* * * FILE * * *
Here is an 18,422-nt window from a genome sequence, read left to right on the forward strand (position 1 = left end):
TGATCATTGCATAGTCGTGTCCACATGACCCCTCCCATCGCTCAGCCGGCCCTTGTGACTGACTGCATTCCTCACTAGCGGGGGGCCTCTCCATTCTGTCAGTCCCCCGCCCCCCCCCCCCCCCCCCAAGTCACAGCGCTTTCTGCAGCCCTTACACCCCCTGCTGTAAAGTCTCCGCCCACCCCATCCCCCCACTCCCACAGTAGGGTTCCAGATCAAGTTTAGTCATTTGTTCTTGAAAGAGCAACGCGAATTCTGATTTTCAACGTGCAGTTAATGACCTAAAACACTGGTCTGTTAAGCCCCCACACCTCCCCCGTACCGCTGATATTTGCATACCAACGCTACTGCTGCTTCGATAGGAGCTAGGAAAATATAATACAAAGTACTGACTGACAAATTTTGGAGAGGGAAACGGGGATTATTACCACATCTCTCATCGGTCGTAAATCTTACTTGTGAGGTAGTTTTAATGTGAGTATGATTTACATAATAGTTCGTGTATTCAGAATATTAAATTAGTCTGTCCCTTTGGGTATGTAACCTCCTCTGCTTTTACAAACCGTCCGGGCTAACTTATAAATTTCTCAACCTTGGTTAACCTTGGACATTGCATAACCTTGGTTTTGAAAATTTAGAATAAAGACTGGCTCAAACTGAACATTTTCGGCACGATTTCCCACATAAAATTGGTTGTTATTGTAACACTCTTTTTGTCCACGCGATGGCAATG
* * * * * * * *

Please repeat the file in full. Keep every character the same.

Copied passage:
Here is an 18,422-nt window from a genome sequence, read left to right on the forward strand (position 1 = left end):
TGATCATTGCATAGTCGTGTCCACATGACCCCTCCCATCGCTCAGCCGGCCCTTGTGACTGACTGCATTCCTCACTAGCGGGGGGCCTCTCCATTCTGTCAGTCCCCCGCCCCCCCCCCCCCCCCCCAAGTCACAGCGCTTTCTGCAGCCCTTACACCCCCTGCTGTAAAGTCTCCGCCCACCCCATCCCCCCACTCCCACAGTAGGGTTCCAGATCAAGTTTAGTCATTTGTTCTTGAAAGAGCAACGCGAATTCTGATTTTCAACGTGCAGTTAATGACCTAAAACACTGGTCTGTTAAGCCCCCACACCTCCCCCGTACCGCTGATATTTGCATACCAACGCTACTGCTGCTTCGATAGGAGCTAGGAAAATATAATACAAAGTACTGACTGACAAATTTTGGAGAGGGAAACGGGGATTATTACCACATCTCTCATCGGTCGTAAATCTTACTTGTGAGGTAGTTTTAATGTGAGTATGATTTACATAATAGTTCGTGTATTCAGAATATTAAATTAGTCTGTCCCTTTGGGTATGTAACCTCCTCTGCTTTTACAAACCGTCCGGGCTAACTTATAAATTTCTCAACCTTGGTTAACCTTGGACATTGCATAACCTTGGTTTTGAAAATTTAGAATAAAGACTGGCTCAAACTGAACATTTTCGGCACGATTTCCCACATAAAATTGGTTGTTATTGTAACACTCTTTTTGTCCACGCGATGGCAATG